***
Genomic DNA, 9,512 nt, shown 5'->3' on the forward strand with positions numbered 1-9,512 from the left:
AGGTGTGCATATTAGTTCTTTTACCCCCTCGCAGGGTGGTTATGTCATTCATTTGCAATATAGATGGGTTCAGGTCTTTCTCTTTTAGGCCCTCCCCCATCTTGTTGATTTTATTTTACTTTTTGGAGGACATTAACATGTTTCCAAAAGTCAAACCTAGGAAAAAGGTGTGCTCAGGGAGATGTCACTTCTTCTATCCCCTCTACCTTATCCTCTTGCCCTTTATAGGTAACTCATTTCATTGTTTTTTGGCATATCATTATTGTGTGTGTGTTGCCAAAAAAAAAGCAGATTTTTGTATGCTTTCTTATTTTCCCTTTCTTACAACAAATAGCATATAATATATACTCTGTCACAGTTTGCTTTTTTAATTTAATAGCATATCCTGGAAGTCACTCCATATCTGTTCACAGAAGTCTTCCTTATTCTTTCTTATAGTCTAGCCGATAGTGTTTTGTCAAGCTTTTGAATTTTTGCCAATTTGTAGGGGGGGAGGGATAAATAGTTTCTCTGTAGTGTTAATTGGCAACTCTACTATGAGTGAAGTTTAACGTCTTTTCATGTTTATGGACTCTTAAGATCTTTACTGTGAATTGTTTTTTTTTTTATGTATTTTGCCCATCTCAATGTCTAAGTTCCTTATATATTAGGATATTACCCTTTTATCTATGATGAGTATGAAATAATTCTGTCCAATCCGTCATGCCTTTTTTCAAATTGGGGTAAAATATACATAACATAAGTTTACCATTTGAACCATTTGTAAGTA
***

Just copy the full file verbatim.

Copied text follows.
Genomic DNA, 9,512 nt, shown 5'->3' on the forward strand with positions numbered 1-9,512 from the left:
AGGTGTGCATATTAGTTCTTTTACCCCCTCGCAGGGTGGTTATGTCATTCATTTGCAATATAGATGGGTTCAGGTCTTTCTCTTTTAGGCCCTCCCCCATCTTGTTGATTTTATTTTACTTTTTGGAGGACATTAACATGTTTCCAAAAGTCAAACCTAGGAAAAAGGTGTGCTCAGGGAGATGTCACTTCTTCTATCCCCTCTACCTTATCCTCTTGCCCTTTATAGGTAACTCATTTCATTGTTTTTTGGCATATCATTATTGTGTGTGTGTTGCCAAAAAAAAAGCAGATTTTTGTATGCTTTCTTATTTTCCCTTTCTTACAACAAATAGCATATAATATATACTCTGTCACAGTTTGCTTTTTTAATTTAATAGCATATCCTGGAAGTCACTCCATATCTGTTCACAGAAGTCTTCCTTATTCTTTCTTATAGTCTAGCCGATAGTGTTTTGTCAAGCTTTTGAATTTTTGCCAATTTGTAGGGGGGGAGGGATAAATAGTTTCTCTGTAGTGTTAATTGGCAACTCTACTATGAGTGAAGTTTAACGTCTTTTCATGTTTATGGACTCTTAAGATCTTTACTGTGAATTGTTTTTTTTTTTATGTATTTTGCCCATCTCAATGTCTAAGTTCCTTATATATTAGGATATTACCCTTTTATCTATGATGAGTATGAAATAATTCTGTCCAATCCGTCATGCCTTTTTTCAAATTGGGGTAAAATATACATAACATAAGTTTACCATTTGAACCATTTGTAAGTA